Previously presumed to be a later copy of the lost original painting. Purchased in 2005 and restored, it has gained only few acceptance as Leonardo's original. Pentimenti (changes to the composition) were found in the thumb of Christ's right hand and elsewhere which are indicators of the painting's status as an "original".[21] The painting set a new record for sale price (US$450 million) when auctioned by Christie's in 2017.[22][23] Matthew Landrus considers it to be primarily the work of Bernardino Luini.[24] In the 2021 documentary The Lost Leonardo, Frank Zöllner said: "You have the old parts of the painting which are original—these are by pupils—and the new parts of the painting, which look like Leonardo, but they are by the restorer. In some part, it's a masterpiece by Dianne Modestini".[25] In 2021, the Spanish Prado downgraded the painting to a partial attribution.[26][27] In 2022, the Encyclopædia Britannica noted: "no official record of the painting's attribution officially exists".[28]
Madonna of the Yarnwinder
(The Lansdowne Madonna) †
1501–1508 c. 1501–1508[d 20] Oil on wood panel (transferred to canvas and later re-laid on panel) 50.2 cm × 36.4 cm
19.8 in × 14.3 in
Private collection, New York City
Generally accepted as having an underdrawing by Leonardo[d]

The Virgin and Child with Saint Anne

1501–1519 c. 1501–1519[d 21] Oil on wood panel 168 cm × 112 cm
66 in × 44 in
Louvre, Paris
Universally accepted[29]
Mona Lisa
1502–1516 c. 1502–1516[d 22] Oil on cottonwood (poplar) panel 76.8 cm × 53 cm
30.2 in × 20.9 in
Louvre, Paris
Universally accepted[30]
A drawing by Giovanni Ambrogio Figino depicting an elderly Leonardo with his right arm assuaged by cloth[31][e] and a record of an October 1517 visit by Louis d'Aragon,[f] confirm an account of Leonardo's right hand being paralytic at the age of 65,[34] which may indicate why he left works such as the Mona Lisa unfinished.[32][35][36]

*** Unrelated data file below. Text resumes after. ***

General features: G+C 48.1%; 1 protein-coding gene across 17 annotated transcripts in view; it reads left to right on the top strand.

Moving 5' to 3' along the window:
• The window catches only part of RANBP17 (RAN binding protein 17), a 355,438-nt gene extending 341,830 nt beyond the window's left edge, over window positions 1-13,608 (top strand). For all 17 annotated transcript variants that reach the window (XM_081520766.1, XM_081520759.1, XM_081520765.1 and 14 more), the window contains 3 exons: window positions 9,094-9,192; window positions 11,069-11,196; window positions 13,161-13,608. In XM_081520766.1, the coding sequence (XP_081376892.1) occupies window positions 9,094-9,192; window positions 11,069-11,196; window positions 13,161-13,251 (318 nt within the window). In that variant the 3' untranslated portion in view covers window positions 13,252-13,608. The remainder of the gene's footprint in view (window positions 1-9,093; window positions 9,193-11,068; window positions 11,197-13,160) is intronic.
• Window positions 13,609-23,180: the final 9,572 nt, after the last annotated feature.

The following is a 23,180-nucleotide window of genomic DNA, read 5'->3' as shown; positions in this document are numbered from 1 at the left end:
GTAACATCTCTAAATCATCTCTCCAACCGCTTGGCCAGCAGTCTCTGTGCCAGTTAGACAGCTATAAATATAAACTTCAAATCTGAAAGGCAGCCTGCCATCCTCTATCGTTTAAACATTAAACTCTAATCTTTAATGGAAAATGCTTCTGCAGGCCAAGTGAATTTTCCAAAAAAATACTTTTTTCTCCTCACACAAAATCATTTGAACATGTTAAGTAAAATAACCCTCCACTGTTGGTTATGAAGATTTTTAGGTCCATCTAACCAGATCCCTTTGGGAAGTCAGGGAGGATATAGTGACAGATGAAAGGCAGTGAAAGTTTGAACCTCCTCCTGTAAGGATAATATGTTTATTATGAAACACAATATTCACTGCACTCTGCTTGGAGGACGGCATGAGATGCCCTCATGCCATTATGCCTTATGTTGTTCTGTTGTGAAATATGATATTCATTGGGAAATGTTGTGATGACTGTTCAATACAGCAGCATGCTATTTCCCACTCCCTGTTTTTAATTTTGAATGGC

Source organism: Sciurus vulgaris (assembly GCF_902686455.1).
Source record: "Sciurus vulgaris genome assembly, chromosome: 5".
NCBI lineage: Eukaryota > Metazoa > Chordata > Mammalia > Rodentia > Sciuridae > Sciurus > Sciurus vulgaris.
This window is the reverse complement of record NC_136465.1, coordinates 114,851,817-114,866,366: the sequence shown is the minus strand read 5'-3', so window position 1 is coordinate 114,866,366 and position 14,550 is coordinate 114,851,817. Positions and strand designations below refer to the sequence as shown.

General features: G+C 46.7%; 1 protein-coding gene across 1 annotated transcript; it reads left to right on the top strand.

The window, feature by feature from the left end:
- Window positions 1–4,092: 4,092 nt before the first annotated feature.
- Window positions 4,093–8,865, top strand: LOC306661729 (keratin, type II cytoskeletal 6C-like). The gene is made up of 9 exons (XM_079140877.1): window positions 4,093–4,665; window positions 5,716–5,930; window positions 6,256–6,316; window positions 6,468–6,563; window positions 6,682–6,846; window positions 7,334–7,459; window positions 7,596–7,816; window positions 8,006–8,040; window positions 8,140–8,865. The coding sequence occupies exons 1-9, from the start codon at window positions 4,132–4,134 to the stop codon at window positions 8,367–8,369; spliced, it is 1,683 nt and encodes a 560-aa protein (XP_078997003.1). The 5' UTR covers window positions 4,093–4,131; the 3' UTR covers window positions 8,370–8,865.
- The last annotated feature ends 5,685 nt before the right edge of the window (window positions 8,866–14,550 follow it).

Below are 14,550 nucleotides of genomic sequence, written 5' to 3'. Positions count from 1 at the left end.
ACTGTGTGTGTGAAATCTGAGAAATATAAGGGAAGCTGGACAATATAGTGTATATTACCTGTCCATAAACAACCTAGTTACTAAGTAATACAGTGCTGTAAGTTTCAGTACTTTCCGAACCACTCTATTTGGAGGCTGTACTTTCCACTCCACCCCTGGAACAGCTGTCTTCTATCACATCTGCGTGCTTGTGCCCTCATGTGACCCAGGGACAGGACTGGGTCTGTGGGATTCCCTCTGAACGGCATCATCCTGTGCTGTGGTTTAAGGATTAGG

La Scapigliata
1506–1508 c. 1506–1508[d 23] Earth, amber and white lead on wood panel 24.7 cm × 21 cm
9.7 in × 8.3 in
Galleria Nazionale, Parma
Generally accepted[g]
Saint John the Baptist 1507–1516 c. 1507–1516[d 24] Oil on walnut panel 69 cm × 57 cm
27 in × 22 in
Louvre, Paris
Widely accepted
While controversial in the past, modern scholarship widely attributes the work to Leonardo. Scientific evidence in the second half of the 20th century has furthered this attribution.[37]


Title and sample image Dates Abbreviation(s)[38] Pages Location
Codex Atlanticus 1478–1519 C.A. 1,119 Pinacoteca Ambrosiana, Milan

Giant crossbow (C.A.149b-r/53v-b)

12 volumes, collated by the sculptor Pompeo Leoni.
Codex Windsor 1478–1518 W. 153 Royal Collection, Windsor

Fetus in the womb (W.19102r)

These drawings were pasted into an album by Pompeo Leoni, probably entered the English royal collection in the reign of Charles II, and were removed from their binding in the 19th century.[39]